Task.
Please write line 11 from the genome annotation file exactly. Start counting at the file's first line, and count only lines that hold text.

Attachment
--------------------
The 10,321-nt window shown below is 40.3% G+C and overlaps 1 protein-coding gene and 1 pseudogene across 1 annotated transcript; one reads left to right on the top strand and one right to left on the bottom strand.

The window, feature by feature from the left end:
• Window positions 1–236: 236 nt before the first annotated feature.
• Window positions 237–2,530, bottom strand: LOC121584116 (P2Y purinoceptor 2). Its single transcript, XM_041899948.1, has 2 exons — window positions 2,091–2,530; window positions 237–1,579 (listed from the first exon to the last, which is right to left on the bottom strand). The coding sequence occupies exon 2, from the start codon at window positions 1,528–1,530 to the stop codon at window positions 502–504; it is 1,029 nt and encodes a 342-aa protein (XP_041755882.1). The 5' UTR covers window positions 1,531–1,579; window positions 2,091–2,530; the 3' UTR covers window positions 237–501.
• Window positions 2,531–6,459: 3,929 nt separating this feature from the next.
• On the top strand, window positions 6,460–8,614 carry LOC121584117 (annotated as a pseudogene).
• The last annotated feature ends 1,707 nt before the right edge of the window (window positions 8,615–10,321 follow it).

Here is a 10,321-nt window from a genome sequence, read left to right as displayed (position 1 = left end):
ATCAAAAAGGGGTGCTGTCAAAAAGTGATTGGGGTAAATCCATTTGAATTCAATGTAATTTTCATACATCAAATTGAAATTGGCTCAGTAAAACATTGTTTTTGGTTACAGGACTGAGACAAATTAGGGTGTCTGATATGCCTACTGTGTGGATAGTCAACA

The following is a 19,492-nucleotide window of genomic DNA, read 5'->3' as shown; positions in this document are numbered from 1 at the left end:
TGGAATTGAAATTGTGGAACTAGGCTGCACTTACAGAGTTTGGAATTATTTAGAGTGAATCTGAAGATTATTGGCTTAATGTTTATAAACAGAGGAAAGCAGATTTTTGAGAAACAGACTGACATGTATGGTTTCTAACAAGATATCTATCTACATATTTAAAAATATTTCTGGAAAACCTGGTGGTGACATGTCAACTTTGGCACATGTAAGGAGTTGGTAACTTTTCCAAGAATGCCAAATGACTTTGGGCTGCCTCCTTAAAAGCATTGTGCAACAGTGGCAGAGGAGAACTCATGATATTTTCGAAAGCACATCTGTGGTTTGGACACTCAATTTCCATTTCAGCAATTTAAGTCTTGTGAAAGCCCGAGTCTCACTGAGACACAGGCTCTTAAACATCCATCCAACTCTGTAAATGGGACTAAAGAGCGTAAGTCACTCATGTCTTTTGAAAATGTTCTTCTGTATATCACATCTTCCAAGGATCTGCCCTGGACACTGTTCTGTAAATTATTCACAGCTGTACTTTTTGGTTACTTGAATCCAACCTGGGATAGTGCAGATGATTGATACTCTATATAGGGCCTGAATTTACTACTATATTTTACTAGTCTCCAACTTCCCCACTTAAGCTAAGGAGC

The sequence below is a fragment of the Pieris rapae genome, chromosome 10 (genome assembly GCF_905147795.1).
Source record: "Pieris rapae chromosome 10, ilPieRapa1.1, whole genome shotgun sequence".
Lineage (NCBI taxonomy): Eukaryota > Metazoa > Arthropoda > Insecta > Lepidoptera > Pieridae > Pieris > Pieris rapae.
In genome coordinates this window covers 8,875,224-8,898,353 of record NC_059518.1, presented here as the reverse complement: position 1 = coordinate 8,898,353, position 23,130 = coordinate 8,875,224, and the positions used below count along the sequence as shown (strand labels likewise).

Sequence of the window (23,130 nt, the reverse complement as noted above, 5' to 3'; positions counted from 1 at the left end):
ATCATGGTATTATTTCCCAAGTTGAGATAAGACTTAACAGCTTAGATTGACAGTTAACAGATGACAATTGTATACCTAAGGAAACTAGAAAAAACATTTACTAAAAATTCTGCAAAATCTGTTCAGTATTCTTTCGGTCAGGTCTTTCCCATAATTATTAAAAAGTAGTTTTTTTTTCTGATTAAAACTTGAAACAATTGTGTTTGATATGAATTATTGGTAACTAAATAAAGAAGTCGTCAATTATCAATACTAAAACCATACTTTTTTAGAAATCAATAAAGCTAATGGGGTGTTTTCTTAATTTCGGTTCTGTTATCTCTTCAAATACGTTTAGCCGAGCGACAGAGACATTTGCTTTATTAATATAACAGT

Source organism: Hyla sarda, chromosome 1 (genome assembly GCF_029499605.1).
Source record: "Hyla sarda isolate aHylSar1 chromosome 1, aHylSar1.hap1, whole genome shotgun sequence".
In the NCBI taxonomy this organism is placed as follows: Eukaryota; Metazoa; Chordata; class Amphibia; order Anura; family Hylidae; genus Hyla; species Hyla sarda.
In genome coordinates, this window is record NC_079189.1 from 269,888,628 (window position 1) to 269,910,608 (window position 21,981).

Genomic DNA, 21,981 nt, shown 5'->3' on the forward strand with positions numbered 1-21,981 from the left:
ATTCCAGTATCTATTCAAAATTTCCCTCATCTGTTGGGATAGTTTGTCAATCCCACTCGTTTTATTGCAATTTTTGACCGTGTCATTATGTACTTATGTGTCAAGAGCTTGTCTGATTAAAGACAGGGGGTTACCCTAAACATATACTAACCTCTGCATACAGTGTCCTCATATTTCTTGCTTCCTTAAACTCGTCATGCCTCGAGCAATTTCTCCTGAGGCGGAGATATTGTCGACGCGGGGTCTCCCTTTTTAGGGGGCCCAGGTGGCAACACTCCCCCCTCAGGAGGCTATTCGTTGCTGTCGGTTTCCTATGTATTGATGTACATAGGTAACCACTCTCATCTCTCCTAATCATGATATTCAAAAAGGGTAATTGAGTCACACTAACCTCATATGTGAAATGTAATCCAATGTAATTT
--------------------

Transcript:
TGGAATTGAAATTGTGGAACTAGGCTGCACTTACAGAGTTTGGAATTATTTAGAGTGAATCTGAAGATTATTGGCTTAATGTTTATAAACAGAGGAAAGCAGATTTTTGAGAAACAGACTGACATGTATGGTTTCTAACAAGATATCTATCTACATATTTAAAAATATTTCTGGAAAACCTGGTGGTGACATGTCAACTTTGGCACATGTAAGGAGTTGGTAACTTTTCCAAGAATGCCAAATGACTTTGGGCTGCCTCCTTAAAAGCATTGTGCAACAGTGGCAGAGGAGAACTCATGATATTTTCGAAAGCACATCTGTGGTTTGGACACTCAATTTCCATTTCAGCAATTTAAGTCTTGTGAAAGCCCGAGTCTCACTGAGACACAGGCTCTTAAACATCCATCCAACTCTGTAAATGGGACTAAAGAGCGTAAGTCACTCATGTCTTTTGAAAATGTTCTTCTGTATATCACATCTTCCAAGGATCTGCCCTGGACACTGTTCTGTAAATTATTCACAGCTGTACTTTTTGGTTACTTGAATCCAACCTGGGATAGTGCAGATGATTGATACTCTATATAGGGCCTGAATTTACTACTATATTTTACTAGTCTCCAACTTCCCCACTTAAGCTAAGGAGC